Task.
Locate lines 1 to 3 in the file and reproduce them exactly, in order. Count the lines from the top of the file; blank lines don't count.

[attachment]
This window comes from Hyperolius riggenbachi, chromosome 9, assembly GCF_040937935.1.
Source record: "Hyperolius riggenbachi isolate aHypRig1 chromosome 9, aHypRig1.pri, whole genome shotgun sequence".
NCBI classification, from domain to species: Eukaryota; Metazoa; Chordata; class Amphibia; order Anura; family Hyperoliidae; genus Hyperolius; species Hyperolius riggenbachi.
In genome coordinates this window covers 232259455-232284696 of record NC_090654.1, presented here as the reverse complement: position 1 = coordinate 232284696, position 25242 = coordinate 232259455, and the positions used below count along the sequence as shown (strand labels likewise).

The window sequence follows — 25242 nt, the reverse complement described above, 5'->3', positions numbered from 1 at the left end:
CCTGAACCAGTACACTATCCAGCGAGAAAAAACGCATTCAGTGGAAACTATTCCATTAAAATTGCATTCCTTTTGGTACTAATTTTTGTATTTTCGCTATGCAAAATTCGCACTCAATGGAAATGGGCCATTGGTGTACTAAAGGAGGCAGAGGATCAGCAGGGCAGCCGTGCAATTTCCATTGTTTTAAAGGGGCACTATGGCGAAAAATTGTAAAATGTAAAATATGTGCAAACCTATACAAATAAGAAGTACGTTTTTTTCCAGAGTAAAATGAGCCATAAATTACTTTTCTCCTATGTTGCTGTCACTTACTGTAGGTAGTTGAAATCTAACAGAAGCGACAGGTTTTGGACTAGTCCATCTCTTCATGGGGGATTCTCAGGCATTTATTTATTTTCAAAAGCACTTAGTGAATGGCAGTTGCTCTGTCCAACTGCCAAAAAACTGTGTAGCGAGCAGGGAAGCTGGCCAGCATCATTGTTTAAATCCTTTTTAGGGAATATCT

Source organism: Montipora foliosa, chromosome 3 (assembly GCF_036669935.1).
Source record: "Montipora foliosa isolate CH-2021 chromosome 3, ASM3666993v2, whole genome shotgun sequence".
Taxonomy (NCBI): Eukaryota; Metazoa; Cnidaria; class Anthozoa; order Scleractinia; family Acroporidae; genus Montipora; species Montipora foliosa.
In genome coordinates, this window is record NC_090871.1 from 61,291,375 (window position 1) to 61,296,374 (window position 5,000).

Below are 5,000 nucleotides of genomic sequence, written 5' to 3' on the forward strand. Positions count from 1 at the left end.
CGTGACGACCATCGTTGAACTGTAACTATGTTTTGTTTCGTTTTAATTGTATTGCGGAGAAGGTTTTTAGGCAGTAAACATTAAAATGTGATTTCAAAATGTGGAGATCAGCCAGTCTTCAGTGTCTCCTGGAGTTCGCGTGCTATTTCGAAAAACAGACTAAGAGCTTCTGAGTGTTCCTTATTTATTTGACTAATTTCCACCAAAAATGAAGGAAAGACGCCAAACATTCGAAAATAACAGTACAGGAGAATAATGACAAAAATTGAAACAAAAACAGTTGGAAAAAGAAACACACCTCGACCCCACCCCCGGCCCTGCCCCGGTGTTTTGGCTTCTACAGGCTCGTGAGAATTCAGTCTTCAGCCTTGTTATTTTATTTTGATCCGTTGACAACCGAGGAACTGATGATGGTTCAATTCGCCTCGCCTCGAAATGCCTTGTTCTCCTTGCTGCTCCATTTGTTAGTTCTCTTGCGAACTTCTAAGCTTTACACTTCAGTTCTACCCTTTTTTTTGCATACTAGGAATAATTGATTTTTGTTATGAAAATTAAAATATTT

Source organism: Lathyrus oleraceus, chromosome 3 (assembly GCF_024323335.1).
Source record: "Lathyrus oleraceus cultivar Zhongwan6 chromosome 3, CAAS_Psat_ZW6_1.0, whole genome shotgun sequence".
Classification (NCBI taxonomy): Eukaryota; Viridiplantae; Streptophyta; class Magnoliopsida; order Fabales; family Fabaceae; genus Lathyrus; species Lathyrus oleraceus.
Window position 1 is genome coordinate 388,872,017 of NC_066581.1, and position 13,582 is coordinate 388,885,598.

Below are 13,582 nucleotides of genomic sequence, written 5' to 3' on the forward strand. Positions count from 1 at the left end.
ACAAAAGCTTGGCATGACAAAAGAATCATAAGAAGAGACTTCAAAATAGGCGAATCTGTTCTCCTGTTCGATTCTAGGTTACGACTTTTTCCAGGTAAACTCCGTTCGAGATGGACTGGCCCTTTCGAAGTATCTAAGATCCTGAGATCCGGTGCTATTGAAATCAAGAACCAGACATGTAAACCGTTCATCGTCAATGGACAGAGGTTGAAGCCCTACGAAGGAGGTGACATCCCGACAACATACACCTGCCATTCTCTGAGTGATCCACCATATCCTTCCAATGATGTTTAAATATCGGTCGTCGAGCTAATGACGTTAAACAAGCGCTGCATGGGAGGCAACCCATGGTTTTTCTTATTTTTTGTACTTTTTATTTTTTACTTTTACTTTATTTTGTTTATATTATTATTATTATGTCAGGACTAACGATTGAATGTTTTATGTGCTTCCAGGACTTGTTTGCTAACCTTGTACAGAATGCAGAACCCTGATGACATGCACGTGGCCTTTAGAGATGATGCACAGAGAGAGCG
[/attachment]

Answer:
This window comes from Hyperolius riggenbachi, chromosome 9, assembly GCF_040937935.1.
Source record: "Hyperolius riggenbachi isolate aHypRig1 chromosome 9, aHypRig1.pri, whole genome shotgun sequence".
NCBI classification, from domain to species: Eukaryota; Metazoa; Chordata; class Amphibia; order Anura; family Hyperoliidae; genus Hyperolius; species Hyperolius riggenbachi.